This measure was placed on the ballot by the Ethics Commission. It requires a simple majority (50% plus one vote) to pass.

Equity Impacts

SPUR did not identify any significant direct equity impacts for this measure. However, high-visibility corruption and bribery by public officials erodes public trust in government and could lead to disinvestment in the public sector. The public sector — particularly local government — is one of the key safety nets to close racial and wealth disparities by funding affordable housing and social programs. One outcome of this measure passing could be to restore the public’s trust in government, ensuring that future voters support tax measures that benefit those who are disproportionately underserved by the private market and federal and state government.


  • Banning city officials from accepting prohibited gifts from intermediaries would directly clarify a known ambiguity in the San Francisco Ethics Code.
  • Having standard ethics definitions across departments, such as that for incompatible activities, could improve public trust by holding all city officials to the same enforceable rules.
  • Expanding ethics training to all Form 700 filers in city government is a best practice to prevent intentional and unintentional ethics violations. (Some departments, such as the Mayor’s Office, already choose to require this training for all their staff.)
  • Amending this measure would require a vote from both the Board of Supervisors and the Ethics Commission. This could prevent supervisors from changing the gifts and incompatible activities policies to benefit themselves, while also forcing collaboration between these two entities if and when policy change is needed.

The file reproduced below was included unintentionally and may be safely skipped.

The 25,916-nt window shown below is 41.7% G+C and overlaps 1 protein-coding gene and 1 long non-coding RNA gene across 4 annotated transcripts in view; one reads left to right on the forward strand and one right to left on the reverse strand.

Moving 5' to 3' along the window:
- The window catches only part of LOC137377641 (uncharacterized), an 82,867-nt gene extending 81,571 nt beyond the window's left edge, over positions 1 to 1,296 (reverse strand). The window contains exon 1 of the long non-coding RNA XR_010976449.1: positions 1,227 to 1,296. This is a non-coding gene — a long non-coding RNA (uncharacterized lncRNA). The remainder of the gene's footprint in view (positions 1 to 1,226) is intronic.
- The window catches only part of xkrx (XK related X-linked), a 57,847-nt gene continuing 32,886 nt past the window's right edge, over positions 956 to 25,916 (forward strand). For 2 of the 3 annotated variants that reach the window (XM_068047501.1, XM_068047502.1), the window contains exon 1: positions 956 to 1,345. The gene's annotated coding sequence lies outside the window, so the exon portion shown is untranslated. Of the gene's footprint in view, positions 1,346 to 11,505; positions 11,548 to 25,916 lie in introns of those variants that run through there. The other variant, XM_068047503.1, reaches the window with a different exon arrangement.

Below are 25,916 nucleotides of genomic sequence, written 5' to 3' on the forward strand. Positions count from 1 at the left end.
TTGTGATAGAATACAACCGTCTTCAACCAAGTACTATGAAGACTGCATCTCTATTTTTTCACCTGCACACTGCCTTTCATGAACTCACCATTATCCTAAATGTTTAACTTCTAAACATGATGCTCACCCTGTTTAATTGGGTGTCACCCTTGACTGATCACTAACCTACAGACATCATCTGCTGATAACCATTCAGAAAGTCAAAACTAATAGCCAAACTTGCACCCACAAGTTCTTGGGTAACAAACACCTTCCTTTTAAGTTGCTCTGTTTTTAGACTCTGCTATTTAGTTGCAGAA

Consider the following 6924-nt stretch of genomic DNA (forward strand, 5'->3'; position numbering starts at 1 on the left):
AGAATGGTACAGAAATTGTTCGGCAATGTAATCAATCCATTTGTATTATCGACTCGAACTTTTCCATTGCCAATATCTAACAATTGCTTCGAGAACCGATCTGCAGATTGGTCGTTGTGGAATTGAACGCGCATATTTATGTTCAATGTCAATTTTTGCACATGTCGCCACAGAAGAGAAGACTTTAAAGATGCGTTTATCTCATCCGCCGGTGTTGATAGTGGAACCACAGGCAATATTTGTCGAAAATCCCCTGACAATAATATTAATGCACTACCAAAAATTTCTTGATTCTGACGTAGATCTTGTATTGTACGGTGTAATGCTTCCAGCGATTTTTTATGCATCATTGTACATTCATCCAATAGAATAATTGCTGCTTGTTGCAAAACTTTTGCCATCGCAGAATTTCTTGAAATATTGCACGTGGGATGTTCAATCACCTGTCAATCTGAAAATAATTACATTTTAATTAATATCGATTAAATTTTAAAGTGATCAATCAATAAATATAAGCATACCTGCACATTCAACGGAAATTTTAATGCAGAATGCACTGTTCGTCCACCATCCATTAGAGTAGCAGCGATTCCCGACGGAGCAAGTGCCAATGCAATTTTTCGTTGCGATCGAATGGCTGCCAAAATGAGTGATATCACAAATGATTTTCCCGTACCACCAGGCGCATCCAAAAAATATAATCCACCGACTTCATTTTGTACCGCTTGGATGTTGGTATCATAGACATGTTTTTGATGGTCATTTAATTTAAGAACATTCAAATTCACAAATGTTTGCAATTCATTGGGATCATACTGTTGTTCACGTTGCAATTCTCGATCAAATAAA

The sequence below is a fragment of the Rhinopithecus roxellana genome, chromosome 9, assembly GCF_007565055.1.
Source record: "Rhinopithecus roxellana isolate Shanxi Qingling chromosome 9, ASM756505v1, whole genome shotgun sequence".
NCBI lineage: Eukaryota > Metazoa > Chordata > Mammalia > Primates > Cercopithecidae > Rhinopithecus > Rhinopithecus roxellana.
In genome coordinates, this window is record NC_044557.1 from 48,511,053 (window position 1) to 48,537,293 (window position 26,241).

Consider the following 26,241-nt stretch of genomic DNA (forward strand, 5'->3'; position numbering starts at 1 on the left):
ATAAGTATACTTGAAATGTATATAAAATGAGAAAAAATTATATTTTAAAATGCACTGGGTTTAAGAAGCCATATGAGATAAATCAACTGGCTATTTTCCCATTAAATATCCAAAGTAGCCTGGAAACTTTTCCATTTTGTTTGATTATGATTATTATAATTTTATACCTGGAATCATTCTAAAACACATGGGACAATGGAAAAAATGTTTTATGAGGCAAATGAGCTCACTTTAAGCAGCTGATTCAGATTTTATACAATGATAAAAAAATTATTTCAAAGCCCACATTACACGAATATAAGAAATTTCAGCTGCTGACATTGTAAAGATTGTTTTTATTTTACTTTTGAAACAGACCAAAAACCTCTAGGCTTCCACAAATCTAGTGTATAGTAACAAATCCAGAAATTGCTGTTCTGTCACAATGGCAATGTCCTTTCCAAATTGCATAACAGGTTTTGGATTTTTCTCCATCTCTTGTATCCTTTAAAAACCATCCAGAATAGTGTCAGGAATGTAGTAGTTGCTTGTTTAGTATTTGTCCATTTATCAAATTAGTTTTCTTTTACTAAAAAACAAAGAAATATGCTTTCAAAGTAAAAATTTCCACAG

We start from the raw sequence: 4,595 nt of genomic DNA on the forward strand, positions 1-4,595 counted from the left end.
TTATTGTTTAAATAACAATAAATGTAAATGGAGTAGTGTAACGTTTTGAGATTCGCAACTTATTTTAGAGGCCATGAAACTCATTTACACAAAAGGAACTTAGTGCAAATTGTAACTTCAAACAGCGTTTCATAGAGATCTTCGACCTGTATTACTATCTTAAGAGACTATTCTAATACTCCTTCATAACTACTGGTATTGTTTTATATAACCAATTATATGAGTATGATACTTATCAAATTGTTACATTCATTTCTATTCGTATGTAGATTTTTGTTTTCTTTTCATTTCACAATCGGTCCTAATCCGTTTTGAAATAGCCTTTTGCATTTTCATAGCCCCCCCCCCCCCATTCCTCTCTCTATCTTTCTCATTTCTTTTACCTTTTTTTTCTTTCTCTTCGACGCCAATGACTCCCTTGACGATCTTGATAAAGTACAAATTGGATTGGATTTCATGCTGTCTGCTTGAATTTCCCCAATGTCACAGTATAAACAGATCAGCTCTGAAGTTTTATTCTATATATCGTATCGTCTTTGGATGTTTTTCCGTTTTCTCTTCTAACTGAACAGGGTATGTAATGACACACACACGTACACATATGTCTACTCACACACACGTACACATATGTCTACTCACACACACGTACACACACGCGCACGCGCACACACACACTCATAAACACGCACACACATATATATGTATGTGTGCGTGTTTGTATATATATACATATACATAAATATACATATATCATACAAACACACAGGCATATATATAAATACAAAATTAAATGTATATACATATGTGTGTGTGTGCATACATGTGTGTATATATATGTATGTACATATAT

• Showing the public that San Francisco takes corruption scandals seriously and is doing what’s necessary to prevent this from happening again could increase trust in government overall, improving voters’ willingness to invest in public programs.
  • The iterative process to develop the final measure included feedback from the Municipal Executives Association as well as the Ethics Commission, which led to a more effective measure and targeted implementation.


  • Staying compliant with complex gift rules was already confusing to the overwhelming number of city officials who have never violated the Ethics Code yet whose jobs require them to do work in the community or at private events. The new rules could impose an additional compliance burden, especially at ticketed events where city staff must be able to accept free tickets because they are attending the events as city employees for a mandatory work responsibility.
  • Enforcement takes resources. The new, more complex requirements could increase costs and workload at the City Attorney’s Office, as more staff would have to perform due diligence on last-minute professional obligations. Additionally, it’s uncertain if the Ethics Commission has the resources to adequately monitor, enforce, and investigate potential violations. Without increased resources, it’s possible that the Ethics Commission could selectively or unreliably enforce these new rules.
SPUR's Recommendation

Recent corruption in San Francisco government lays out a case for much-needed internal reform. Election officials, department heads, and commissioners should not be accepting gifts or performing activities that could compromise the integrity of city decisions and the contracts process. SPUR applauds the Ethics Commission’s Policy Unit for its efforts to prevent further abuse of gift rules and incompatible activities and the Municipal Executives Association for speaking up and demanding that the Ethics Commission refine the measure so that good-faith, high-integrity city employees can fulfill their legitimate job responsibilities.

Vote YES on Prop D - Prohibitions on Gifts and Bribery